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Shiite power struggle behind Iraq clashes, analysts say

  • Story Highlights
  • U.S.-backed Shiites fighting anti-American Shiites in Iraq, analysts say
  • Iraqi prime minister aligning himself with pro-U.S. Shiite group
  • Anti-American group is led by militant cleric Muqtada al-Sadr
  • Analysts say Shiite merchant class supports one side, poorer Shiites the other
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By Joe Sterling
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(CNN) -- Recent deadly clashes in Basra and Baghdad's Sadr City represent Shiite-vs.-Shiite political maneuvering ahead of Iraqi provincial elections, analysts say.

Iraqi troops take up positions during April fighting against Mehdi Army militiamen in Basra.

And the fighting, according to the analysts who study Iraq, represents the struggle between U.S.-backed Shiites and those allied with the anti-American cleric Muqtada al-Sadr.

The analysts also say the Basra and Sadr City fighting has enabled Prime Minister Nuri al-Maliki -- much criticized for failing to forge political progress in Iraq -- to align himself with the U.S.-backed Shiite group and recast himself as an effective leader of a strong central government.

The U.S.-backed Shiite group is the Islamic Supreme Council of Iraq, the leading party in the government's United Iraqi Alliance bloc.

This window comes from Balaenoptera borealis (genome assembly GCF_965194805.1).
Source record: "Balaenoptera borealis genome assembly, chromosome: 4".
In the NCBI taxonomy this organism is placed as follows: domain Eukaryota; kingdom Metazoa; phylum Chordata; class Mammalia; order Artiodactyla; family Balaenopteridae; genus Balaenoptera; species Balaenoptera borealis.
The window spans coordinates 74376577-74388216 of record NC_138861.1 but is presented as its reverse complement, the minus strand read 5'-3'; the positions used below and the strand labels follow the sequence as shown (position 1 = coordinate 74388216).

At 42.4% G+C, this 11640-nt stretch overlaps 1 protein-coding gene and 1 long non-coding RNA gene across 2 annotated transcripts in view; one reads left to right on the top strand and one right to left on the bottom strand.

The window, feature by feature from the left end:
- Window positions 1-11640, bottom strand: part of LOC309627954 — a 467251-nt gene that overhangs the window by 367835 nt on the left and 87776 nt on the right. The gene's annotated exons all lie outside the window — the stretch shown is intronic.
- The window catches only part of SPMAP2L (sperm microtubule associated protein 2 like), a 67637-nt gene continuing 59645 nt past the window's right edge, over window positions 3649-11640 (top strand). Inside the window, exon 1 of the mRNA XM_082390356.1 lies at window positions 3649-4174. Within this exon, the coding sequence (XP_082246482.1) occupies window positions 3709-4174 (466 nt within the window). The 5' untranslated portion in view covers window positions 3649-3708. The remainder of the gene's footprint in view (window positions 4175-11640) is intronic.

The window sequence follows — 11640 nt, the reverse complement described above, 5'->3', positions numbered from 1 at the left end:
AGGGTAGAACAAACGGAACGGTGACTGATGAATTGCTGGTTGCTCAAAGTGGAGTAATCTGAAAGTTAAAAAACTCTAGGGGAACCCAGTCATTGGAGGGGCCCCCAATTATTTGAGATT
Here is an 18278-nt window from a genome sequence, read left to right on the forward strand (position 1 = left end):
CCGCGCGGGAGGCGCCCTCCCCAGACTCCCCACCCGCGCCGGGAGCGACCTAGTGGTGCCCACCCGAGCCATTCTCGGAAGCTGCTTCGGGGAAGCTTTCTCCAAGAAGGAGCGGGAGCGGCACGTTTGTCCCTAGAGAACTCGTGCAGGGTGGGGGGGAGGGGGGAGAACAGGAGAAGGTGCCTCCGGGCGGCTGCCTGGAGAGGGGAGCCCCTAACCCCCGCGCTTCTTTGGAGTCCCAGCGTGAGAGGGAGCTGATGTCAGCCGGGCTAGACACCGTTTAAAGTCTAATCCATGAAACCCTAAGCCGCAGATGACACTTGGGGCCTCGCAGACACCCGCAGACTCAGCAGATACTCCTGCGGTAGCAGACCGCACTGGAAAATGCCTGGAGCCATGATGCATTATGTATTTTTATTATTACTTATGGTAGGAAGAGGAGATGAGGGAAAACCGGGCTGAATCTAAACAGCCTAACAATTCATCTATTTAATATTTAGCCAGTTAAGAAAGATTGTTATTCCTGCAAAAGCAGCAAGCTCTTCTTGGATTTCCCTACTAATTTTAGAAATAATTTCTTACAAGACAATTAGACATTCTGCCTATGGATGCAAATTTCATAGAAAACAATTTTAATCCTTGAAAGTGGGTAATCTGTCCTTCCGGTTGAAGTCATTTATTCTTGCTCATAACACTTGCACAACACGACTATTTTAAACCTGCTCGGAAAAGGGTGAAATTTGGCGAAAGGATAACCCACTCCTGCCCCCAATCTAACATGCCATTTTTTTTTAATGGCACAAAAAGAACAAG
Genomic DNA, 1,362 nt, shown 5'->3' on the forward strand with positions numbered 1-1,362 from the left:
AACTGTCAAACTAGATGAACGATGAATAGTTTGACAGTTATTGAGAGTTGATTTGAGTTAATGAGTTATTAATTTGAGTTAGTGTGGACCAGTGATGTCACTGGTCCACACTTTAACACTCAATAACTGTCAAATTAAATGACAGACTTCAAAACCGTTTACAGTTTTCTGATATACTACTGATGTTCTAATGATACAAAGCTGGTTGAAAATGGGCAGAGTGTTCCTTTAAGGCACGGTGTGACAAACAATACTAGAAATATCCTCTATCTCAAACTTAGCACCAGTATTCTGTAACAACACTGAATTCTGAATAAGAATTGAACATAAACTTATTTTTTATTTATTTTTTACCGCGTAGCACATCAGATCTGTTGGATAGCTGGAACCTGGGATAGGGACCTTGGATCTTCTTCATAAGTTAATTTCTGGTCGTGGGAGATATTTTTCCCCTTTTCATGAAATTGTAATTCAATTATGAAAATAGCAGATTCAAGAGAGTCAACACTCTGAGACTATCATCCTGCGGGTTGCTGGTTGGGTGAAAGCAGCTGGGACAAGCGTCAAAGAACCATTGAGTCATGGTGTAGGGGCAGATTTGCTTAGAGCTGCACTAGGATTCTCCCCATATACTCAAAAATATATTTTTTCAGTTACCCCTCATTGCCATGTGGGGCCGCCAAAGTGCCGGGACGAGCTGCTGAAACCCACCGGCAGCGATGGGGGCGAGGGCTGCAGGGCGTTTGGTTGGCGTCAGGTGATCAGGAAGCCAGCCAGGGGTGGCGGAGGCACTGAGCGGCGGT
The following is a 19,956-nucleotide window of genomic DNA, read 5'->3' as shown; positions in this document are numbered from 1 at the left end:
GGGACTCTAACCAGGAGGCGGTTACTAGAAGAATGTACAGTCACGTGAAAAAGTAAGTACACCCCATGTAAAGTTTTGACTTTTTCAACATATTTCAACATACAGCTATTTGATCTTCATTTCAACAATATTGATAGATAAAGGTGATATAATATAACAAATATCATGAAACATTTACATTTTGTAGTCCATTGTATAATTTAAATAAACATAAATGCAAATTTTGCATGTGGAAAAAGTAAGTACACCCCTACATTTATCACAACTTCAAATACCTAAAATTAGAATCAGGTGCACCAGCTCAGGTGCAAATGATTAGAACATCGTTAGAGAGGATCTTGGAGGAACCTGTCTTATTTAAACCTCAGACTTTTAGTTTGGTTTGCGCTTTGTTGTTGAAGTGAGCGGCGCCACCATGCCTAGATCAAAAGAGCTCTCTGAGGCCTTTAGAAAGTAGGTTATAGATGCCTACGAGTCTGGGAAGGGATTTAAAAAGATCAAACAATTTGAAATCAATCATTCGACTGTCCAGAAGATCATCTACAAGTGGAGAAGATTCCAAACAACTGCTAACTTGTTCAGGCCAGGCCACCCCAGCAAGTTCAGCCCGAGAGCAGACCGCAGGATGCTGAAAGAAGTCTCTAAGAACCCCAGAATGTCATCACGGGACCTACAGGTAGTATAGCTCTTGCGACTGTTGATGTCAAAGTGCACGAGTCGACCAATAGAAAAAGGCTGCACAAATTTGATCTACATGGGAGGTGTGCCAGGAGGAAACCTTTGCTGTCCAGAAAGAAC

Al-Sadr's anti-American group is the "Sadrist Current," and its fighters belong to the Mehdi Army militia.

Analysts say the upshot of the recent street fighting is a stronger hand for al-Maliki and the U.S.-backed Islamic Supreme Council of Iraq, or ISCI.

"At least in the short term, it looks like ISCI and al-Maliki have come out on top, both in terms of weakening Sadr and weakening the Mehdi Army," says Jason Gluck, rule of law adviser for the U.S. Institute of Peace, a research group based in Washington.

The Islamic Supreme Council is an older party whose leaders lived in Iranian exile during the Saddam Hussein era and has long had support among Iraq's Shiite merchant classes.

The Sadrist Current is a grass-roots political movement that coalesced after Hussein was toppled and swiftly became the movement of choice among many poor Shiites.

The groups have had turf battles during the post-Hussein era in southern Iraq and have squared off frequently, with the ISCI-dominated government security forces fighting the Mehdi Army.

In January 2005 elections, the Islamic Supreme Council gained power in provincial government offices. Observers say the Sadrists at the time were not well-organized to participate in the balloting and did not have a Sadrist bloc.

But the Sadrists intend to take part in upcoming provincial elections, slated to be held by October 1, and analysts believe the Islamic Supreme Council is concerned at the prospect of losing power in the provinces to al-Sadr's followers.

One reason for the concern: The U.S.-backed Islamic Supreme Council needs the clout to create a nine-province Shiite region in the south not unlike the autonomous region the Kurds have in the north. This move is staunchly opposed by the Sadrists.

When al-Maliki and his security forces embarked on the offensives, they claimed they were taking on "outlaws" and "criminal elements" -- not one particular group, such as the Mehdi Army. But observers say other developments have belied this stance.

Violence dissipated in Basra when al-Sadr issued a call to stop it, and the government needed to work out an agreement with the Sadrists themselves to end fighting in Sadr City.

Al-Maliki, who is the leader of the smaller Dawa Party, even warned the Sadrists during the Basra offensive that it would need to disband its militia in order to take part in elections. The elections legislation now under discussion in parliament includes this language.